The biggest local story in Oakland lately is the one about the homeless women who squatted in a house that didn’t belong to them, refused to leave when they were evicted by the rightful owner, were arrested, brought to jail, got bailed out, and, yesterday, returned to the same house, saying they’re determined to fight.
The women, all Black, insist that housing is a “right.” The house in question is owned by a Redondo Beach (Los Angeles County) corporation, Wedgewood, that buys “distressed residential real estate,” fixes it up, and flips it.
The women had been living in the house for months before the story burst into the headlines following Tuesday’s early-morning roust of them by the Alameda County Sheriff’s Department. The women had barricaded themselves inside; deputies had to ram the front door down. The before-dawn raid was planned for 5:45 a.m. because the womens’ supporters had stated they would show up to prevent the women from being evicted.
The six women who had taken up residence in the dwelling called themselves Moms4Housing. The essence of their position is that they have “a right to housing.” Wedgewood, in turn, replied that the property they seized did not belong to them, and thus the women were illegally occupying it. A local judge agreed, which set the Sheriff’s Department into motion. At the time of my writing these words (Thursday morning), the women are said to be considering their next move. They’ve appealed to Gov. Gavin Newsom to help them. But their Twitter feed hasn’t been updated since Tuesday.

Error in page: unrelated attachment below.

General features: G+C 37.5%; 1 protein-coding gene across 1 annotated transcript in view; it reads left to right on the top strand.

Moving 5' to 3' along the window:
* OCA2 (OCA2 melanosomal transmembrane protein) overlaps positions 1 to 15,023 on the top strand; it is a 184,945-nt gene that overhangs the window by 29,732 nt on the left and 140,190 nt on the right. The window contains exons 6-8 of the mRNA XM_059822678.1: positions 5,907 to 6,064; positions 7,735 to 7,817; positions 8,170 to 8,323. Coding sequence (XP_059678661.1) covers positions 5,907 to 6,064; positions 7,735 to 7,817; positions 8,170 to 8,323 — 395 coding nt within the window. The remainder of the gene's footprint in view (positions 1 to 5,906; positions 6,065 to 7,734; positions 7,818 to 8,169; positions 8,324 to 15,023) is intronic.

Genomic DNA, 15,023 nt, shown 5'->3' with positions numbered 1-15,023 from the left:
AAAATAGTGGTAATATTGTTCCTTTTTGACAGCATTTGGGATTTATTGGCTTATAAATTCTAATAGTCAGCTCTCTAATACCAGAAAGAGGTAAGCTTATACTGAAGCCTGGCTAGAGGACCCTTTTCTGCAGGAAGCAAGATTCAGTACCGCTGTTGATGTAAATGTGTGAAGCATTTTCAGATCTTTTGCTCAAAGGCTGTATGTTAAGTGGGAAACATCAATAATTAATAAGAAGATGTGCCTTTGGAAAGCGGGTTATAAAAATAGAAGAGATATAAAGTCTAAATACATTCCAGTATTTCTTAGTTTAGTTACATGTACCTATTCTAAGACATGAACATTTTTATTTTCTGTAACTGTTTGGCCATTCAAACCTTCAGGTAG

The case has garnered international attention, with everyone from CNN and the New York Times to the British Guardian taking notice. It has all the elements of a real potboiler: Race. The housing crisis. Cops and angry crowds. The potential for violence. The fact that it’s in Oakland, where Oscar Grant was killed a few years ago, helps drive its newsworthiness.
local nextdoor.com social media site has become a hotbed of commentary. By my
reading, most people agree with Wedgewood that the women illegally occupied a
house that wasn’t theirs, and that they have no legal right to “housing” and
must leave. An important part of this story is that Wedgewood offered to pay
the women money to resettle, but they refused, determined to remain in the
house that isn’t theirs.
people on the nextdoor string feel that moral issues outweigh legal ones. Sure,
they agree, the women don’t own the house, so technically, they’re breaking the
law. But, they continue, the women do have a “moral right” to housing. And the
fact that Wedgewood isn’t a person, but a corporation that flips houses,
doesn’t exactly make the company sympathetic. Flipping houses, which happens
all the time, isn’t the main reason for California’s homeless crisis, but it
probably does contribute to the high cost of housing, and to the gentrification
of impoverished neighborhoods like West Oakland, where the brouhaha is
happening. West Oakland has historically been a Black neighborhood, but gentrification
is bringing in people of all races and nationalities, who can afford to buy
homes there, and there’s no question that people are being displaced.
own feeling is mixed. Of course I’m sympathetic to the mothers, as I am towards
all homeless people, especially now that the weather in California has turned
cold and wet. I’d hate to be out there on the streets.
the same time, it’s very hard for me to justify the moms’ actions in squatting
in a privately-owned home that doesn’t belong to them. They do have other
options: Oakland is currently using Tuff Sheds for some homeless people; there
is shelter space (admittedly limited); private organizations like Catholic
Charities have offered to help; and at least some of the homeless moms (all of
whom are said to have jobs) must have family or friends, with whom they could
couch-surf until they’re back on their…
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